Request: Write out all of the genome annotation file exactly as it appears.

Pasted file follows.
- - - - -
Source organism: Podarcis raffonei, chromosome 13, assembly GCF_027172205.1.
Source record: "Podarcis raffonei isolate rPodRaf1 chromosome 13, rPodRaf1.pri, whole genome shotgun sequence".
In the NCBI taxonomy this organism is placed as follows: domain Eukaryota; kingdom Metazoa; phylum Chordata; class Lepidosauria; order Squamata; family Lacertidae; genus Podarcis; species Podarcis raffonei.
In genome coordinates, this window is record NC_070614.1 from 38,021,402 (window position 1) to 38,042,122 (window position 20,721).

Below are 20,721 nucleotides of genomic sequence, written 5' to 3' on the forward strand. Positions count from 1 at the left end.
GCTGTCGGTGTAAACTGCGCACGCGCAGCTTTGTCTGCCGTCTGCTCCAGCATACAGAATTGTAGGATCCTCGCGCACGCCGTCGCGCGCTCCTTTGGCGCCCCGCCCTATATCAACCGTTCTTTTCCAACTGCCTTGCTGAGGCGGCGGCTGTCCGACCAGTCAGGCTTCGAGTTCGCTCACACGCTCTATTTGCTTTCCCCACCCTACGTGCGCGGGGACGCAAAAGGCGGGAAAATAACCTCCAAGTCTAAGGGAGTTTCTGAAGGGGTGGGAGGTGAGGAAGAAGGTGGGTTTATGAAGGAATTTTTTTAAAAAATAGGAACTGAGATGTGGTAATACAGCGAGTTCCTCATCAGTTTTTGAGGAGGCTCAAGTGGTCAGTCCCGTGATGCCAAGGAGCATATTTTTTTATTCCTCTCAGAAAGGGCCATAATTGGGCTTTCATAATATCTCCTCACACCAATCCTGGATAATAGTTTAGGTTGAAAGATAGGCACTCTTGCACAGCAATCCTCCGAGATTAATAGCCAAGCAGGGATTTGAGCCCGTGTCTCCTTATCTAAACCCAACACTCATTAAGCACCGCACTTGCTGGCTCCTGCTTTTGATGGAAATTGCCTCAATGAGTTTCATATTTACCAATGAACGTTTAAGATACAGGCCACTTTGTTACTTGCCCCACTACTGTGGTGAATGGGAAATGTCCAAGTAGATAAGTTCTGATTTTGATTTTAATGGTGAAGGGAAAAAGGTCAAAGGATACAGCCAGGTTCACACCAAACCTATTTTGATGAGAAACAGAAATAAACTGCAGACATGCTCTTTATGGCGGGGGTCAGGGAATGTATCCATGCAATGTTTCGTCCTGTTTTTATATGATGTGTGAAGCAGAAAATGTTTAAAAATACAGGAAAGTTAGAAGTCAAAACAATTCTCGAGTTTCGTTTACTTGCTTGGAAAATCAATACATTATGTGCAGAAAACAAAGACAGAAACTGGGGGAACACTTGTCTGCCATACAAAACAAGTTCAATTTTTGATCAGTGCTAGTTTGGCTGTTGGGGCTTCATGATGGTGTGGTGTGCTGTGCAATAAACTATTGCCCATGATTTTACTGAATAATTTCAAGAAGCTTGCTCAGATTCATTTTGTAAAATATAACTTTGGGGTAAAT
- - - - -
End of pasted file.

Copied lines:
Source organism: Podarcis raffonei, chromosome 13, assembly GCF_027172205.1.
Source record: "Podarcis raffonei isolate rPodRaf1 chromosome 13, rPodRaf1.pri, whole genome shotgun sequence".
In the NCBI taxonomy this organism is placed as follows: domain Eukaryota; kingdom Metazoa; phylum Chordata; class Lepidosauria; order Squamata; family Lacertidae; genus Podarcis; species Podarcis raffonei.
In genome coordinates, this window is record NC_070614.1 from 38,021,402 (window position 1) to 38,042,122 (window position 20,721).

Below are 20,721 nucleotides of genomic sequence, written 5' to 3' on the forward strand. Positions count from 1 at the left end.
GCTGTCGGTGTAAACTGCGCACGCGCAGCTTTGTCTGCCGTCTGCTCCAGCATACAGAATTGTAGGATCCTCGCGCACGCCGTCGCGCGCTCCTTTGGCGCCCCGCCCTATATCAACCGTTCTTTTCCAACTGCCTTGCTGAGGCGGCGGCTGTCCGACCAGTCAGGCTTCGAGTTCGCTCACACGCTCTATTTGCTTTCCCCACCCTACGTGCGCGGGGACGCAAAAGGCGGGAAAATAACCTCCAAGTCTAAGGGAGTTTCTGAAGGGGTGGGAGGTGAGGAAGAAGGTGGGTTTATGAAGGAATTTTTTTAAAAAATAGGAACTGAGATGTGGTAATACAGCGAGTTCCTCATCAGTTTTTGAGGAGGCTCAAGTGGTCAGTCCCGTGATGCCAAGGAGCATATTTTTTTATTCCTCTCAGAAAGGGCCATAATTGGGCTTTCATAATATCTCCTCACACCAATCCTGGATAATAGTTTAGGTTGAAAGATAGGCACTCTTGCACAGCAATCCTCCGAGATTAATAGCCAAGCAGGGATTTGAGCCCGTGTCTCCTTATCTAAACCCAACACTCATTAAGCACCGCACTTGCTGGCTCCTGCTTTTGATGGAAATTGCCTCAATGAGTTTCATATTTACCAATGAACGTTTAAGATACAGGCCACTTTGTTACTTGCCCCACTACTGTGGTGAATGGGAAATGTCCAAGTAGATAAGTTCTGATTTTGATTTTAATGGTGAAGGGAAAAAGGTCAAAGGATACAGCCAGGTTCACACCAAACCTATTTTGATGAGAAACAGAAATAAACTGCAGACATGCTCTTTATGGCGGGGGTCAGGGAATGTATCCATGCAATGTTTCGTCCTGTTTTTATATGATGTGTGAAGCAGAAAATGTTTAAAAATACAGGAAAGTTAGAAGTCAAAACAATTCTCGAGTTTCGTTTACTTGCTTGGAAAATCAATACATTATGTGCAGAAAACAAAGACAGAAACTGGGGGAACACTTGTCTGCCATACAAAACAAGTTCAATTTTTGATCAGTGCTAGTTTGGCTGTTGGGGCTTCATGATGGTGTGGTGTGCTGTGCAATAAACTATTGCCCATGATTTTACTGAATAATTTCAAGAAGCTTGCTCAGATTCATTTTGTAAAATATAACTTTGGGGTAAAT